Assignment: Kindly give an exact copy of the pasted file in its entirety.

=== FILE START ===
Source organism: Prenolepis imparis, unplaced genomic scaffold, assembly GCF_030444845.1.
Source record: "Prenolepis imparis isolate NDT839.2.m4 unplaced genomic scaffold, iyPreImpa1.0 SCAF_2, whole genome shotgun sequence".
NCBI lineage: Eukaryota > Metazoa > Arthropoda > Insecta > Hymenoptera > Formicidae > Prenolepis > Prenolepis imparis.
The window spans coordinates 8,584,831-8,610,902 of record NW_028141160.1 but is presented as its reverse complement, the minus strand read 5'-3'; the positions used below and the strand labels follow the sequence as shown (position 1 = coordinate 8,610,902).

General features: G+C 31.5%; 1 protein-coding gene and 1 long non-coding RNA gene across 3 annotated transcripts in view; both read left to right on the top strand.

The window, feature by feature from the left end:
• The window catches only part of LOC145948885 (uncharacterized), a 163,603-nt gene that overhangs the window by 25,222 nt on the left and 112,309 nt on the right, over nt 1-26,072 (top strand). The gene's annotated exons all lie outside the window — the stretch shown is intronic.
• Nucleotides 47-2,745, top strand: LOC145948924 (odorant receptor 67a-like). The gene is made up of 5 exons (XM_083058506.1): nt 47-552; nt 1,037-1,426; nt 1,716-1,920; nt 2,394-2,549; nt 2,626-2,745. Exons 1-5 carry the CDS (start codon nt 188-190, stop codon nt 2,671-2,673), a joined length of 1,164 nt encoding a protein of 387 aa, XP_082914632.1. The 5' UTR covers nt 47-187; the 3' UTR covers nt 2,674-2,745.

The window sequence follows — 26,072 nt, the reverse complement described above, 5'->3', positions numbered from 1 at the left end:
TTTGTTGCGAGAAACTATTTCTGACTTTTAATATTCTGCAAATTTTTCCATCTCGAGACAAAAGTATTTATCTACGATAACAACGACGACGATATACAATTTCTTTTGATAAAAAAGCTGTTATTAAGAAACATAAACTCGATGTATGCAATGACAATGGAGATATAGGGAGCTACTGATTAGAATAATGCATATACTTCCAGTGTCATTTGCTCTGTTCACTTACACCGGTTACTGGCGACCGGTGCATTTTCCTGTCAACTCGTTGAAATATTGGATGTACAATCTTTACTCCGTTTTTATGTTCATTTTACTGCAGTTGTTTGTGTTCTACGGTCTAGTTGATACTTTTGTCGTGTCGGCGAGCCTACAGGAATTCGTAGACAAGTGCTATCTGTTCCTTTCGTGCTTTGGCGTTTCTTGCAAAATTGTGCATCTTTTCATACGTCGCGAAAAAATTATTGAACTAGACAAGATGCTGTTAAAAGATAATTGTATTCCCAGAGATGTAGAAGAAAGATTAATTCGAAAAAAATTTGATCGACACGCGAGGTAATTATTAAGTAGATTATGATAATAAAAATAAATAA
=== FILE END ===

Source organism: Prenolepis imparis, unplaced genomic scaffold, assembly GCF_030444845.1.
Source record: "Prenolepis imparis isolate NDT839.2.m4 unplaced genomic scaffold, iyPreImpa1.0 SCAF_2, whole genome shotgun sequence".
NCBI lineage: Eukaryota > Metazoa > Arthropoda > Insecta > Hymenoptera > Formicidae > Prenolepis > Prenolepis imparis.
The window spans coordinates 8,584,831-8,610,902 of record NW_028141160.1 but is presented as its reverse complement, the minus strand read 5'-3'; the positions used below and the strand labels follow the sequence as shown (position 1 = coordinate 8,610,902).

General features: G+C 31.5%; 1 protein-coding gene and 1 long non-coding RNA gene across 3 annotated transcripts in view; both read left to right on the top strand.

The window, feature by feature from the left end:
• The window catches only part of LOC145948885 (uncharacterized), a 163,603-nt gene that overhangs the window by 25,222 nt on the left and 112,309 nt on the right, over nt 1-26,072 (top strand). The gene's annotated exons all lie outside the window — the stretch shown is intronic.
• Nucleotides 47-2,745, top strand: LOC145948924 (odorant receptor 67a-like). The gene is made up of 5 exons (XM_083058506.1): nt 47-552; nt 1,037-1,426; nt 1,716-1,920; nt 2,394-2,549; nt 2,626-2,745. Exons 1-5 carry the CDS (start codon nt 188-190, stop codon nt 2,671-2,673), a joined length of 1,164 nt encoding a protein of 387 aa, XP_082914632.1. The 5' UTR covers nt 47-187; the 3' UTR covers nt 2,674-2,745.

The window sequence follows — 26,072 nt, the reverse complement described above, 5'->3', positions numbered from 1 at the left end:
TTTGTTGCGAGAAACTATTTCTGACTTTTAATATTCTGCAAATTTTTCCATCTCGAGACAAAAGTATTTATCTACGATAACAACGACGACGATATACAATTTCTTTTGATAAAAAAGCTGTTATTAAGAAACATAAACTCGATGTATGCAATGACAATGGAGATATAGGGAGCTACTGATTAGAATAATGCATATACTTCCAGTGTCATTTGCTCTGTTCACTTACACCGGTTACTGGCGACCGGTGCATTTTCCTGTCAACTCGTTGAAATATTGGATGTACAATCTTTACTCCGTTTTTATGTTCATTTTACTGCAGTTGTTTGTGTTCTACGGTCTAGTTGATACTTTTGTCGTGTCGGCGAGCCTACAGGAATTCGTAGACAAGTGCTATCTGTTCCTTTCGTGCTTTGGCGTTTCTTGCAAAATTGTGCATCTTTTCATACGTCGCGAAAAAATTATTGAACTAGACAAGATGCTGTTAAAAGATAATTGTATTCCCAGAGATGTAGAAGAAAGATTAATTCGAAAAAAATTTGATCGACACGCGAGGTAATTATTAAGTAGATTATGATAATAAAAATAAATAA